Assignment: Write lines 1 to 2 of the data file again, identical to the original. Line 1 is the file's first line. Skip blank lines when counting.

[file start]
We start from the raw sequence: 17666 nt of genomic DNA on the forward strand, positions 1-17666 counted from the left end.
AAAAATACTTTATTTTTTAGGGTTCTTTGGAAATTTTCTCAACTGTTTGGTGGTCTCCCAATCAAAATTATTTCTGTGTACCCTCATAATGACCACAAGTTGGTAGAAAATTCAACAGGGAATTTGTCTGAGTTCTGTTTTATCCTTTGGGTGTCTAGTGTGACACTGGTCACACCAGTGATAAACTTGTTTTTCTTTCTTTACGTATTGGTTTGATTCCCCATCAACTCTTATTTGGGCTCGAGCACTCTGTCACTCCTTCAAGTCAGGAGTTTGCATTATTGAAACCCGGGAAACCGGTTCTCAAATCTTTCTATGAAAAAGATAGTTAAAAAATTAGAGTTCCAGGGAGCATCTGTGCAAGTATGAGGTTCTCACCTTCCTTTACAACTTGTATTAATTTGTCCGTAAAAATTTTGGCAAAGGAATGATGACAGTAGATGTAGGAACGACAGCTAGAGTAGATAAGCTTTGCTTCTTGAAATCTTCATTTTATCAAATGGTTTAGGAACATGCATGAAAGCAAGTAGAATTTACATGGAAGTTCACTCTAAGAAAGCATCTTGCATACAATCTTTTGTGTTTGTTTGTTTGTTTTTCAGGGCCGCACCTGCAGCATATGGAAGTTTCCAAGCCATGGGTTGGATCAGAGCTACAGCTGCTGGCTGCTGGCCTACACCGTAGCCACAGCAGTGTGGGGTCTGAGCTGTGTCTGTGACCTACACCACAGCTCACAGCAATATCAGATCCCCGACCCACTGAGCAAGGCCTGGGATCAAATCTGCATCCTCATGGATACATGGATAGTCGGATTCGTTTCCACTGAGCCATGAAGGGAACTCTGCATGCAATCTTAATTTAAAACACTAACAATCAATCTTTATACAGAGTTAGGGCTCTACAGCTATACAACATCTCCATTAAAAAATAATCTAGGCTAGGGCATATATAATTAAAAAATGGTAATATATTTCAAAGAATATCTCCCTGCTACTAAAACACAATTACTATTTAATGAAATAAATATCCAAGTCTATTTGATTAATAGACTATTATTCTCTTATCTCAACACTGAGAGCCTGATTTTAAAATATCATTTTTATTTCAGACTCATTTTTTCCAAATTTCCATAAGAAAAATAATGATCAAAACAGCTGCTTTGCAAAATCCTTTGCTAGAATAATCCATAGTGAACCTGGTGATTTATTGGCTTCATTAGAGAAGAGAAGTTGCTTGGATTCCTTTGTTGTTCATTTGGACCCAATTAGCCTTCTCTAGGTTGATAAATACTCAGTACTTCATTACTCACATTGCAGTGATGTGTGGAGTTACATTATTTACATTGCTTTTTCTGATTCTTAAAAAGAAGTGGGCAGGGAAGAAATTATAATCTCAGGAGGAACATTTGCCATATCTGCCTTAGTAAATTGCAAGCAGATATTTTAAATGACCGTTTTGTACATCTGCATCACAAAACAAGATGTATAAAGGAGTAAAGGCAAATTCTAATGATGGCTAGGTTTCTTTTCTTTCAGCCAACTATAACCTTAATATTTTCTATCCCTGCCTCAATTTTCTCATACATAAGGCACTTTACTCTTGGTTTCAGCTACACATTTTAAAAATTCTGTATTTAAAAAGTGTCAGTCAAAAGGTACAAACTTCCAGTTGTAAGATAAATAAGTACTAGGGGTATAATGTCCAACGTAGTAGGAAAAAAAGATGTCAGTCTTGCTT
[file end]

We start from the raw sequence: 17666 nt of genomic DNA on the forward strand, positions 1-17666 counted from the left end.
AAAAATACTTTATTTTTTAGGGTTCTTTGGAAATTTTCTCAACTGTTTGGTGGTCTCCCAATCAAAATTATTTCTGTGTACCCTCATAATGACCACAAGTTGGTAGAAAATTCAACAGGGAATTTGTCTGAGTTCTGTTTTATCCTTTGGGTGTCTAGTGTGACACTGGTCACACCAGTGATAAACTTGTTTTTCTTTCTTTACGTATTGGTTTGATTCCCCATCAACTCTTATTTGGGCTCGAGCACTCTGTCACTCCTTCAAGTCAGGAGTTTGCATTATTGAAACCCGGGAAACCGGTTCTCAAATCTTTCTATGAAAAAGATAGTTAAAAAATTAGAGTTCCAGGGAGCATCTGTGCAAGTATGAGGTTCTCACCTTCCTTTACAACTTGTATTAATTTGTCCGTAAAAATTTTGGCAAAGGAATGATGACAGTAGATGTAGGAACGACAGCTAGAGTAGATAAGCTTTGCTTCTTGAAATCTTCATTTTATCAAATGGTTTAGGAACATGCATGAAAGCAAGTAGAATTTACATGGAAGTTCACTCTAAGAAAGCATCTTGCATACAATCTTTTGTGTTTGTTTGTTTGTTTTTCAGGGCCGCACCTGCAGCATATGGAAGTTTCCAAGCCATGGGTTGGATCAGAGCTACAGCTGCTGGCTGCTGGCCTACACCGTAGCCACAGCAGTGTGGGGTCTGAGCTGTGTCTGTGACCTACACCACAGCTCACAGCAATATCAGATCCCCGACCCACTGAGCAAGGCCTGGGATCAAATCTGCATCCTCATGGATACATGGATAGTCGGATTCGTTTCCACTGAGCCATGAAGGGAACTCTGCATGCAATCTTAATTTAAAACACTAACAATCAATCTTTATACAGAGTTAGGGCTCTACAGCTATACAACATCTCCATTAAAAAATAATCTAGGCTAGGGCATATATAATTAAAAAATGGTAATATATTTCAAAGAATATCTCCCTGCTACTAAAACACAATTACTATTTAATGAAATAAATATCCAAGTCTATTTGATTAATAGACTATTATTCTCTTATCTCAACACTGAGAGCCTGATTTTAAAATATCATTTTTATTTCAGACTCATTTTTTCCAAATTTCCATAAGAAAAATAATGATCAAAACAGCTGCTTTGCAAAATCCTTTGCTAGAATAATCCATAGTGAACCTGGTGATTTATTGGCTTCATTAGAGAAGAGAAGTTGCTTGGATTCCTTTGTTGTTCATTTGGACCCAATTAGCCTTCTCTAGGTTGATAAATACTCAGTACTTCATTACTCACATTGCAGTGATGTGTGGAGTTACATTATTTACATTGCTTTTTCTGATTCTTAAAAAGAAGTGGGCAGGGAAGAAATTATAATCTCAGGAGGAACATTTGCCATATCTGCCTTAGTAAATTGCAAGCAGATATTTTAAATGACCGTTTTGTACATCTGCATCACAAAACAAGATGTATAAAGGAGTAAAGGCAAATTCTAATGATGGCTAGGTTTCTTTTCTTTCAGCCAACTATAACCTTAATATTTTCTATCCCTGCCTCAATTTTCTCATACATAAGGCACTTTACTCTTGGTTTCAGCTACACATTTTAAAAATTCTGTATTTAAAAAGTGTCAGTCAAAAGGTACAAACTTCCAGTTGTAAGATAAATAAGTACTAGGGGTATAATGTCCAACGTAGTAGGAAAAAAAGATGTCAGTCTTGCTT